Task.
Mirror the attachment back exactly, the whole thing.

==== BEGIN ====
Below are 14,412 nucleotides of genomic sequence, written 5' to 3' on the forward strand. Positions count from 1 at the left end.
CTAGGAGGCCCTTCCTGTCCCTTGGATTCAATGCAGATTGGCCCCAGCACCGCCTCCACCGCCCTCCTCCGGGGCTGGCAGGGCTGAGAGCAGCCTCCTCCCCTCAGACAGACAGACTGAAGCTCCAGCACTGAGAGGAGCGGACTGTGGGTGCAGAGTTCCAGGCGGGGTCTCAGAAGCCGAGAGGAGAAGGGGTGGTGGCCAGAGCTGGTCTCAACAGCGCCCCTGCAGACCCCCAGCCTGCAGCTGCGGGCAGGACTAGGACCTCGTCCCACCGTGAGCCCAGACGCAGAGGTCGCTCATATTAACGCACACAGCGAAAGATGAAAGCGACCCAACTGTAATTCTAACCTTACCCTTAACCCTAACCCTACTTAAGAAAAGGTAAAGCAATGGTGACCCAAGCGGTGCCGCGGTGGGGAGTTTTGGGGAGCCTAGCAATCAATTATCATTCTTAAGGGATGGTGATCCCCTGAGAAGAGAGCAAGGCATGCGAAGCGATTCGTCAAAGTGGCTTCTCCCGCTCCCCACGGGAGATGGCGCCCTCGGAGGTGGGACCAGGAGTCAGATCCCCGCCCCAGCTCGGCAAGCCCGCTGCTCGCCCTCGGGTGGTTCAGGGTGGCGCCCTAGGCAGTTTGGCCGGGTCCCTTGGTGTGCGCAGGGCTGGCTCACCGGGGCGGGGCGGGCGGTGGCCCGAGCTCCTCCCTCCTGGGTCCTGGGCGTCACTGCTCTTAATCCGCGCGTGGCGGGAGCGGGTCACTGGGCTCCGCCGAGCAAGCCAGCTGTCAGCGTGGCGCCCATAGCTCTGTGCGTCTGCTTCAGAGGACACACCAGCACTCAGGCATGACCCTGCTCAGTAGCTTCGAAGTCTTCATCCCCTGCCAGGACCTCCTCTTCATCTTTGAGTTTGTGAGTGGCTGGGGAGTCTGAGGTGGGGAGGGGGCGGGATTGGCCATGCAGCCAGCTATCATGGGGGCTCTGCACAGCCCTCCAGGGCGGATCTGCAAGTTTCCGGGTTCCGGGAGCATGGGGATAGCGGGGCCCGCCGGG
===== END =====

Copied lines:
Below are 14,412 nucleotides of genomic sequence, written 5' to 3' on the forward strand. Positions count from 1 at the left end.
CTAGGAGGCCCTTCCTGTCCCTTGGATTCAATGCAGATTGGCCCCAGCACCGCCTCCACCGCCCTCCTCCGGGGCTGGCAGGGCTGAGAGCAGCCTCCTCCCCTCAGACAGACAGACTGAAGCTCCAGCACTGAGAGGAGCGGACTGTGGGTGCAGAGTTCCAGGCGGGGTCTCAGAAGCCGAGAGGAGAAGGGGTGGTGGCCAGAGCTGGTCTCAACAGCGCCCCTGCAGACCCCCAGCCTGCAGCTGCGGGCAGGACTAGGACCTCGTCCCACCGTGAGCCCAGACGCAGAGGTCGCTCATATTAACGCACACAGCGAAAGATGAAAGCGACCCAACTGTAATTCTAACCTTACCCTTAACCCTAACCCTACTTAAGAAAAGGTAAAGCAATGGTGACCCAAGCGGTGCCGCGGTGGGGAGTTTTGGGGAGCCTAGCAATCAATTATCATTCTTAAGGGATGGTGATCCCCTGAGAAGAGAGCAAGGCATGCGAAGCGATTCGTCAAAGTGGCTTCTCCCGCTCCCCACGGGAGATGGCGCCCTCGGAGGTGGGACCAGGAGTCAGATCCCCGCCCCAGCTCGGCAAGCCCGCTGCTCGCCCTCGGGTGGTTCAGGGTGGCGCCCTAGGCAGTTTGGCCGGGTCCCTTGGTGTGCGCAGGGCTGGCTCACCGGGGCGGGGCGGGCGGTGGCCCGAGCTCCTCCCTCCTGGGTCCTGGGCGTCACTGCTCTTAATCCGCGCGTGGCGGGAGCGGGTCACTGGGCTCCGCCGAGCAAGCCAGCTGTCAGCGTGGCGCCCATAGCTCTGTGCGTCTGCTTCAGAGGACACACCAGCACTCAGGCATGACCCTGCTCAGTAGCTTCGAAGTCTTCATCCCCTGCCAGGACCTCCTCTTCATCTTTGAGTTTGTGAGTGGCTGGGGAGTCTGAGGTGGGGAGGGGGCGGGATTGGCCATGCAGCCAGCTATCATGGGGGCTCTGCACAGCCCTCCAGGGCGGATCTGCAAGTTTCCGGGTTCCGGGAGCATGGGGATAGCGGGGCCCGCCGGG